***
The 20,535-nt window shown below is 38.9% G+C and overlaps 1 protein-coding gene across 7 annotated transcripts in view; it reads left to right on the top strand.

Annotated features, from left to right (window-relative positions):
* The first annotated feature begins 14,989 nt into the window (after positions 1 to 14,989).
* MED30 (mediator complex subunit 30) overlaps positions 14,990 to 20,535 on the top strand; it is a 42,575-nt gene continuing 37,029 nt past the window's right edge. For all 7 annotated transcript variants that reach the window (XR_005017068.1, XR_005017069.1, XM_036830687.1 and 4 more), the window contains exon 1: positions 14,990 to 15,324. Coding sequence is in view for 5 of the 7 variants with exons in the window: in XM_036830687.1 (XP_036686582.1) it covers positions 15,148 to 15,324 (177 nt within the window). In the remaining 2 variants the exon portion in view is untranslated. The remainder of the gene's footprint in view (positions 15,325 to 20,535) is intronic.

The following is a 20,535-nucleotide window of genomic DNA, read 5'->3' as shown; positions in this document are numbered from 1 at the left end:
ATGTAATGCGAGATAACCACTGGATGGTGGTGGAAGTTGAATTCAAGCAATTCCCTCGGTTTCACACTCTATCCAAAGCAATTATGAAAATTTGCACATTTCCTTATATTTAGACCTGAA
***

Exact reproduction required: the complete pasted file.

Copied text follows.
The 20,535-nt window shown below is 38.9% G+C and overlaps 1 protein-coding gene across 7 annotated transcripts in view; it reads left to right on the top strand.

Annotated features, from left to right (window-relative positions):
* The first annotated feature begins 14,989 nt into the window (after positions 1 to 14,989).
* MED30 (mediator complex subunit 30) overlaps positions 14,990 to 20,535 on the top strand; it is a 42,575-nt gene continuing 37,029 nt past the window's right edge. For all 7 annotated transcript variants that reach the window (XR_005017068.1, XR_005017069.1, XM_036830687.1 and 4 more), the window contains exon 1: positions 14,990 to 15,324. Coding sequence is in view for 5 of the 7 variants with exons in the window: in XM_036830687.1 (XP_036686582.1) it covers positions 15,148 to 15,324 (177 nt within the window). In the remaining 2 variants the exon portion in view is untranslated. The remainder of the gene's footprint in view (positions 15,325 to 20,535) is intronic.

The following is a 20,535-nucleotide window of genomic DNA, read 5'->3' as shown; positions in this document are numbered from 1 at the left end:
ATGTAATGCGAGATAACCACTGGATGGTGGTGGAAGTTGAATTCAAGCAATTCCCTCGGTTTCACACTCTATCCAAAGCAATTATGAAAATTTGCACATTTCCTTATATTTAGACCTGAA